# Expansion tank pressure?

### Users who are viewing this thread

#### Greenmountain

##### Member
Instructions for my boiler say to fill system to 16-18psi.
If my boiler system pressure will be 17 psi filled, what should the pre-charge of my expansion tank be?

#### Breplum

Match cold system pressure.
Every exp tank comes with those instructions

#### OldSalt

##### Member
I was preparing to do some outside work which will require me to pull out my 100' compressor air hose, and decided it was time to re-check the pressure on my indoor expansion tank (for a Rinnai RUR98i tankless unit, with recirc option), since I'll have an easy way to add the air if needed. I had originally set it to 25 PSI, don't recall where I read that, but it might have been "those instructions" referenced by @Breplum. However, under the assumption that I probably did it wrong six years ago, I started reading the inter-web sites for instructions on calculating the proper pressure (including Rinnai, who predictably had nothing constructive to add). I discovered that ... well, there's no definitive answer, just lots of assumptions, with the occasional convoluted calculation by what I assume is an advanced Mathematics Ph.D (Pa = H(Dc / 144) + 5 ). (That calculation comes out to 6 PSI if I did it correctly for my application. )

My house water main pressure is about 50 psi, which is what I assume is the pressure for the system. Most expansion tank units have warnings not to exceed 80 psi. If @Breplum is correct, I should have set the expansion tank pressure at 50 PSI, meaning that my tank is probably/has been likely waterlogged. However, I've read that it also depends on the storage tank size (mine is -ZERO-, since it's a tankless unit, but then, the entire recirculation hot water line represents "storage", so, not exactly zero, either). The tank pressure also varies by water temperature, and ours differs significantly throughout the 4-season climate year up here in Idaho. Oh, yeah, and the calculation also depends on the distance of the tank from the ... I dunno, water heater? check valve? Whatever ... I read also that these residential tanks are preset to 12 PSI for the average two story house, but then again, looking at the tanks themselves, I see presets of 20 PSI, 40 PSI ... again, no standard, nor rhyme nor reason.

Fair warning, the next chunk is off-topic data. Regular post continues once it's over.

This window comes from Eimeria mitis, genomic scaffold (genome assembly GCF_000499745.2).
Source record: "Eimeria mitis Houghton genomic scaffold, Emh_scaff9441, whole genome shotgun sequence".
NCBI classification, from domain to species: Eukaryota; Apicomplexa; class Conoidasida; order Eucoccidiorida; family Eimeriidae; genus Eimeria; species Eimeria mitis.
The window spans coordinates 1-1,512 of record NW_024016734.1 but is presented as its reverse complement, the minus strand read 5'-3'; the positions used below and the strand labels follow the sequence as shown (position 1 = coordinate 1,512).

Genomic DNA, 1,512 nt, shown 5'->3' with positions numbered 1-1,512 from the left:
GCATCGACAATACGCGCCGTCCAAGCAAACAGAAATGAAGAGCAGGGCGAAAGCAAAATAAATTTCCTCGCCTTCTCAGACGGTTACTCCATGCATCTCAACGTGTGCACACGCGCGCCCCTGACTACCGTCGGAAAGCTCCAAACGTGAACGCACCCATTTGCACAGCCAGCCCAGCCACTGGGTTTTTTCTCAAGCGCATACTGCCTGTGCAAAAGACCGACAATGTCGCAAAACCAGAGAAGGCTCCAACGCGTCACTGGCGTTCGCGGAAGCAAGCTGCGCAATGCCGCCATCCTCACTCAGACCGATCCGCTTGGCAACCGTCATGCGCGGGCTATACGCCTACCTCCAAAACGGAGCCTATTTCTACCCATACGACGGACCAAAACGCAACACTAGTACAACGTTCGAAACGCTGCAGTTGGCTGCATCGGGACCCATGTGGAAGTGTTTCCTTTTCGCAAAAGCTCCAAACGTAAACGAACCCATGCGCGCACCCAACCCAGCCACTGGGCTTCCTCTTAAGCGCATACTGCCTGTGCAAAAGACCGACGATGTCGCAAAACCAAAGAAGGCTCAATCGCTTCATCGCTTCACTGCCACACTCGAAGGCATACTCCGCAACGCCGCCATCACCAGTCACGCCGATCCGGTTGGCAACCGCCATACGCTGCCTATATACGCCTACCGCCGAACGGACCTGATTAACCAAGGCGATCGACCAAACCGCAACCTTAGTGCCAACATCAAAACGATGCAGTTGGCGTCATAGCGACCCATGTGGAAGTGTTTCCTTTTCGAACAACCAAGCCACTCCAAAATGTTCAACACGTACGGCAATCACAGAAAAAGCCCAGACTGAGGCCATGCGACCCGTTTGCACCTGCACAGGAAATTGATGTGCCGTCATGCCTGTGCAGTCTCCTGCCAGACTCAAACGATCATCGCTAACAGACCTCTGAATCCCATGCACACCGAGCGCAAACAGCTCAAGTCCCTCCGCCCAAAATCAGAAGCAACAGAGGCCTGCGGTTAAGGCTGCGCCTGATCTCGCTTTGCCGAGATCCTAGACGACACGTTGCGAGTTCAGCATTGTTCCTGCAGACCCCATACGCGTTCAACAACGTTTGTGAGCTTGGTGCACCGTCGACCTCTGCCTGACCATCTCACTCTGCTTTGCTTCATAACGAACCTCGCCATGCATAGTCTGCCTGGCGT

So, not I'm getting kind of anxious about my water heater expansion tank pressure, don't know what it should be, and ... I completely regret being overly curious about the issue in the first place. Does anyone have a good answer (or maybe, just a better one), than a flat 25 PSI?

#### John Gayewski

I was preparing to do some outside work which will require me to pull out my 100' compressor air hose, and decided it was time to re-check the pressure on my indoor expansion tank (for a Rinnai RUR98i tankless unit, with recirc option), since I'll have an easy way to add the air if needed. I had originally set it to 25 PSI, don't recall where I read that, but it might have been "those instructions" referenced by @Breplum. However, under the assumption that I probably did it wrong six years ago, I started reading the inter-web sites for instructions on calculating the proper pressure (including Rinnai, who predictably had nothing constructive to add). I discovered that ... well, there's no definitive answer, just lots of assumptions, with the occasional convoluted calculation by what I assume is an advanced Mathematics Ph.D (Pa = H(Dc / 144) + 5 ). (That calculation comes out to 6 PSI if I did it correctly for my application. )